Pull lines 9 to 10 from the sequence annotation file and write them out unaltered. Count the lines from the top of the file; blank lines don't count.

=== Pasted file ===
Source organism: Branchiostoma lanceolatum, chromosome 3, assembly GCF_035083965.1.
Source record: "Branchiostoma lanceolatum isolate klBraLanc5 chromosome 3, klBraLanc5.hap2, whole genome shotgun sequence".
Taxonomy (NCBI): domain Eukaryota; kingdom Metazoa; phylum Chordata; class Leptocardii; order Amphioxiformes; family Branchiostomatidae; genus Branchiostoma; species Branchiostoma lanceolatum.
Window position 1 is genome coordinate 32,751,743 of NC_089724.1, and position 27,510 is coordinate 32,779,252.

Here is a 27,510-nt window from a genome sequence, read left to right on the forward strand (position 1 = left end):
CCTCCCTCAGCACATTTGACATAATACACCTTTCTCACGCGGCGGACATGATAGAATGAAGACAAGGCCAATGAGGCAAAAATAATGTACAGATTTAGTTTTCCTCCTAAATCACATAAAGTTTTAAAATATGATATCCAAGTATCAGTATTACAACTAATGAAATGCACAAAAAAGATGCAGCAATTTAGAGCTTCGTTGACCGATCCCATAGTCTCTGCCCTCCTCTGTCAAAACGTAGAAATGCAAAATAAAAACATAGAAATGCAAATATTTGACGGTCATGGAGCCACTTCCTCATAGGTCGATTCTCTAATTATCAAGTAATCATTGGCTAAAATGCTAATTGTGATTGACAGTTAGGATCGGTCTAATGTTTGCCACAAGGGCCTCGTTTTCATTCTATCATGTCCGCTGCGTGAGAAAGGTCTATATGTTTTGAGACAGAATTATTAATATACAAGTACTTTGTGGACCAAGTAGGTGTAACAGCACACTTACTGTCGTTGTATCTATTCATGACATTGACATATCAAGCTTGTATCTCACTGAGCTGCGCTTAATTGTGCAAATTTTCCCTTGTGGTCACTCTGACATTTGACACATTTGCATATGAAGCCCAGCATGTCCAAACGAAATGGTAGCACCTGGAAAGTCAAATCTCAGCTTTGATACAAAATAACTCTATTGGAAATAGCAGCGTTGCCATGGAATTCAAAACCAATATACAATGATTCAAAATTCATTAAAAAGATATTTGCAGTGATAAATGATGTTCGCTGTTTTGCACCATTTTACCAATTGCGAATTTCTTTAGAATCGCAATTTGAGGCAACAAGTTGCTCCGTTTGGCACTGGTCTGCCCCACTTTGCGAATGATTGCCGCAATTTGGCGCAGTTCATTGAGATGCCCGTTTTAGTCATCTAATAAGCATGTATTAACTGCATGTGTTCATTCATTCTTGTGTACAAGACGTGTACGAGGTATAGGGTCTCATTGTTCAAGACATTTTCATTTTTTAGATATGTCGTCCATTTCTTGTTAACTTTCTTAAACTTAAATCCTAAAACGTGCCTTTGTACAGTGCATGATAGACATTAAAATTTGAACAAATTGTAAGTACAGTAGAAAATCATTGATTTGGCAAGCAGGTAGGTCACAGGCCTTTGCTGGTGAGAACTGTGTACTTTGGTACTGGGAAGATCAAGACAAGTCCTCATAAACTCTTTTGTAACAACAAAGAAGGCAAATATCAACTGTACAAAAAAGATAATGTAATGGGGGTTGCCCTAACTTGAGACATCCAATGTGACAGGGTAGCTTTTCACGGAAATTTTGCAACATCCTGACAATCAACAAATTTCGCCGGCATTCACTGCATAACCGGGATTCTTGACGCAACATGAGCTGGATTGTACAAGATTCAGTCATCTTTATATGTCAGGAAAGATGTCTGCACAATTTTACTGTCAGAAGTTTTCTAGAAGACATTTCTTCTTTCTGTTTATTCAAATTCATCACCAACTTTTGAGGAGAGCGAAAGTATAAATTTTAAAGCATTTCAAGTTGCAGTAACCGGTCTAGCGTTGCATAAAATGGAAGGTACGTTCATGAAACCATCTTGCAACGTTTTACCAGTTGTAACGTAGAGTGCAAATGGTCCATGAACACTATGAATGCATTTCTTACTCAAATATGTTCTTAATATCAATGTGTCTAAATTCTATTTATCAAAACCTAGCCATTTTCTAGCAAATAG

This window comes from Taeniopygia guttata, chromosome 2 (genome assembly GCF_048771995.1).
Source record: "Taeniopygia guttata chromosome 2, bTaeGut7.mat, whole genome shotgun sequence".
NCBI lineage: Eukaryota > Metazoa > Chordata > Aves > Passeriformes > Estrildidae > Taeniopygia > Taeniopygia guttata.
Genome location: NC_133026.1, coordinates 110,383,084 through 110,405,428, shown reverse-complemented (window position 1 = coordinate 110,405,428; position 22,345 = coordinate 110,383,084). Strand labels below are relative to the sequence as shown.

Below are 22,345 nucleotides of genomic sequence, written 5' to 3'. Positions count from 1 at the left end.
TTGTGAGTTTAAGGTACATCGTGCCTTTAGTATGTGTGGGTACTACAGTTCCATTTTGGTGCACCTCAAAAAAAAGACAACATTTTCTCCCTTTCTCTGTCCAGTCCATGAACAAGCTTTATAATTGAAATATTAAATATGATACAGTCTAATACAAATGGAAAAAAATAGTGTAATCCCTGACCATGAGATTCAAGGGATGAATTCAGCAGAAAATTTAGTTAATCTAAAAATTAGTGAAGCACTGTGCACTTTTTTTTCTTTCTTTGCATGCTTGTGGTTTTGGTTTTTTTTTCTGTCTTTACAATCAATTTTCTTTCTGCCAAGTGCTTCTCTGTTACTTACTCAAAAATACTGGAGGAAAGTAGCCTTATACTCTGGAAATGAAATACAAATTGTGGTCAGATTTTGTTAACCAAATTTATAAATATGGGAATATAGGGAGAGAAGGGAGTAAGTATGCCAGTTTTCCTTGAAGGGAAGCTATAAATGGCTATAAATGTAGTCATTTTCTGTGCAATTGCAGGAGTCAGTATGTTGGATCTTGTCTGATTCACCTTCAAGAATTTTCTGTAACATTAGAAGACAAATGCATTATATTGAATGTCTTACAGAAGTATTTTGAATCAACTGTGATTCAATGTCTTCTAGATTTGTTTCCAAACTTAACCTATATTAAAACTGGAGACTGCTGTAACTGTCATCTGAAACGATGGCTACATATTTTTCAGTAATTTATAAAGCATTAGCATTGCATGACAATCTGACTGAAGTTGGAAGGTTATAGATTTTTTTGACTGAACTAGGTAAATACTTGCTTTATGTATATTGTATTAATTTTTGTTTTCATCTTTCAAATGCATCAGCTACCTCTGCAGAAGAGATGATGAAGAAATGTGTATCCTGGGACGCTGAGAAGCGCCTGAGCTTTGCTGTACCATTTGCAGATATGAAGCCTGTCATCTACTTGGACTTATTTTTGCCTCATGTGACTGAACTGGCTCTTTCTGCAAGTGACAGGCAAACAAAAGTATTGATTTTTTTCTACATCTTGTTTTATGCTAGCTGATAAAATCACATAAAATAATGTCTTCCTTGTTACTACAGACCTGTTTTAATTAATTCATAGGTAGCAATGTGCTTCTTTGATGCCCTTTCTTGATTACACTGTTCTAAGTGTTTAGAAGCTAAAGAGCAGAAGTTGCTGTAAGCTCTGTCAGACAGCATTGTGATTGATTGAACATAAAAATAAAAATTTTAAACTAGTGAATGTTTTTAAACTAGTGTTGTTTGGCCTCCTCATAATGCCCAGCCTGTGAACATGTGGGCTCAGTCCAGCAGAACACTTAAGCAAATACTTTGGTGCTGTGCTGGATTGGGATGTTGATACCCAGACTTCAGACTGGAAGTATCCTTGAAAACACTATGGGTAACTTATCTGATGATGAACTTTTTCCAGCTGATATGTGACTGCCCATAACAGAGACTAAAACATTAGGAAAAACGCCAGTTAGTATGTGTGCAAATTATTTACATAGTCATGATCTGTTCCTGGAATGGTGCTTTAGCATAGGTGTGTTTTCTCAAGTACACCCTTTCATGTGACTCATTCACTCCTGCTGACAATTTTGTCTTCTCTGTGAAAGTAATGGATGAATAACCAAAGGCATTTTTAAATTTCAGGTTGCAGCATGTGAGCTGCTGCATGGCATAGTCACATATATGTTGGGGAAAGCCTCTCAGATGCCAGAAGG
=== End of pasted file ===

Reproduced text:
NCBI lineage: Eukaryota > Metazoa > Chordata > Aves > Passeriformes > Estrildidae > Taeniopygia > Taeniopygia guttata.
Genome location: NC_133026.1, coordinates 110,383,084 through 110,405,428, shown reverse-complemented (window position 1 = coordinate 110,405,428; position 22,345 = coordinate 110,383,084). Strand labels below are relative to the sequence as shown.